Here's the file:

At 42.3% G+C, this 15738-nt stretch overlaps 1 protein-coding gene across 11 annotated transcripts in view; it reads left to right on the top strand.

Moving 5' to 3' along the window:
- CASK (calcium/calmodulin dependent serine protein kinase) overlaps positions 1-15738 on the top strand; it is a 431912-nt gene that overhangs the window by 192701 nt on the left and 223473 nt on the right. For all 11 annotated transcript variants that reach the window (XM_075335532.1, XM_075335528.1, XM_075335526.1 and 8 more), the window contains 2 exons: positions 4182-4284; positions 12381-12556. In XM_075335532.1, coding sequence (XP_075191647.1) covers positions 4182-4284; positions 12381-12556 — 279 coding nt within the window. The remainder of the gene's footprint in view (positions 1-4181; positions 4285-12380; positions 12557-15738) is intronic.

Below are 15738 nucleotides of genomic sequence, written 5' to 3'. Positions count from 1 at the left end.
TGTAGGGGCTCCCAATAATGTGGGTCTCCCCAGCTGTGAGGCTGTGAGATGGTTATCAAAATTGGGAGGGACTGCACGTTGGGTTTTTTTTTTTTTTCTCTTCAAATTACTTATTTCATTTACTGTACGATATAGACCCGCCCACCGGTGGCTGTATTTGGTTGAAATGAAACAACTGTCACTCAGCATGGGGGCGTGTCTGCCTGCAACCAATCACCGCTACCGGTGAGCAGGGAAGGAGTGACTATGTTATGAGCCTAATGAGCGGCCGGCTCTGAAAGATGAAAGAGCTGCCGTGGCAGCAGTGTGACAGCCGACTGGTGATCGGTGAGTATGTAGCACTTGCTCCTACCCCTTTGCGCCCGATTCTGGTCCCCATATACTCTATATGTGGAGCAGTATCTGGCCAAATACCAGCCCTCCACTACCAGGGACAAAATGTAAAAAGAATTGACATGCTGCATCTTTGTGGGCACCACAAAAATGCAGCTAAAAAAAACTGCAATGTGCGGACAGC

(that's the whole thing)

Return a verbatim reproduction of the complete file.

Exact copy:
At 42.3% G+C, this 15738-nt stretch overlaps 1 protein-coding gene across 11 annotated transcripts in view; it reads left to right on the top strand.

Moving 5' to 3' along the window:
- CASK (calcium/calmodulin dependent serine protein kinase) overlaps positions 1-15738 on the top strand; it is a 431912-nt gene that overhangs the window by 192701 nt on the left and 223473 nt on the right. For all 11 annotated transcript variants that reach the window (XM_075335532.1, XM_075335528.1, XM_075335526.1 and 8 more), the window contains 2 exons: positions 4182-4284; positions 12381-12556. In XM_075335532.1, coding sequence (XP_075191647.1) covers positions 4182-4284; positions 12381-12556 — 279 coding nt within the window. The remainder of the gene's footprint in view (positions 1-4181; positions 4285-12380; positions 12557-15738) is intronic.

Below are 15738 nucleotides of genomic sequence, written 5' to 3'. Positions count from 1 at the left end.
TGTAGGGGCTCCCAATAATGTGGGTCTCCCCAGCTGTGAGGCTGTGAGATGGTTATCAAAATTGGGAGGGACTGCACGTTGGGTTTTTTTTTTTTTTCTCTTCAAATTACTTATTTCATTTACTGTACGATATAGACCCGCCCACCGGTGGCTGTATTTGGTTGAAATGAAACAACTGTCACTCAGCATGGGGGCGTGTCTGCCTGCAACCAATCACCGCTACCGGTGAGCAGGGAAGGAGTGACTATGTTATGAGCCTAATGAGCGGCCGGCTCTGAAAGATGAAAGAGCTGCCGTGGCAGCAGTGTGACAGCCGACTGGTGATCGGTGAGTATGTAGCACTTGCTCCTACCCCTTTGCGCCCGATTCTGGTCCCCATATACTCTATATGTGGAGCAGTATCTGGCCAAATACCAGCCCTCCACTACCAGGGACAAAATGTAAAAAGAATTGACATGCTGCATCTTTGTGGGCACCACAAAAATGCAGCTAAAAAAAACTGCAATGTGCGGACAGC